During the 1830s, the small state of Rhode Island flourished as a center of radical abolitionism. Inspired by William Lloyd Garrison's call for immediate emancipation, some twenty-five anti-slavery societies were formed under the leadership of the African American communities in Providence and Newport, several energetic Baptist and Congregational clergymen, and the wealthy elder statesman of the New England Friends, Moses Brown.
Despite the efforts of these groups, by 1842 the antislavery movement in Rhode Island was nearly moribund, the unified hopes of earlier years having fallen victim to political wrangling. A year later the largest auxiliary in the state, the Providence Antislavery Society, turned its funds over to Amarancy Paine, who in concert with other women not only revived the abolitionist movement in the state but kept it running for another ten years.
This detailed study explores how and why women like Paine emerged from the background to resuscitate and lead the antislavery cause in Rhode Island. It suggests that women more than men were accustomed to working behind the scenes, informally and without much public recognition.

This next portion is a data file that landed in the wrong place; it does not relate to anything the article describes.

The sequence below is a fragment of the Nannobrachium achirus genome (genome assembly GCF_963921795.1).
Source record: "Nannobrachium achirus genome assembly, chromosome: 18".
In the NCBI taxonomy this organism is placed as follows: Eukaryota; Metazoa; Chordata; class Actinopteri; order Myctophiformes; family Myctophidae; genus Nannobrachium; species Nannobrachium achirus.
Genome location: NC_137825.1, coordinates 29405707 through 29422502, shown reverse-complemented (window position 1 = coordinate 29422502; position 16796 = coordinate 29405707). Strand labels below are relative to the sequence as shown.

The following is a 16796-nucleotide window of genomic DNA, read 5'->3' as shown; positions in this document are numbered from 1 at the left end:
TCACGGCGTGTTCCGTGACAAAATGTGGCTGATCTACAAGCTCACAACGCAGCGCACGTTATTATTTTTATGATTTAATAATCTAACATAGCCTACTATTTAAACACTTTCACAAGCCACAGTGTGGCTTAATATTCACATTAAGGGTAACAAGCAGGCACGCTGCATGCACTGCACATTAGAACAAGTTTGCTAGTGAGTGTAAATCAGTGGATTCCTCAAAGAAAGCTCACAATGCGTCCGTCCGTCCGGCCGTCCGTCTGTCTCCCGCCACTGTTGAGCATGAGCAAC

The crumbling of the male-centered organization revealed a previously invisible female-based structure of personal ties on which leaders were able to build the Rhode Island State Anti-Slavery Society. Because these informal ties crossed traditional racial, geographic, and gender-role boundaries, they were often tenuous and fragile. Nevertheless, by developing this network among themselves and then extending it to national leaders, a few dedicated women managed to continue a program of antislavery petitioning, meetings, and literature circulation.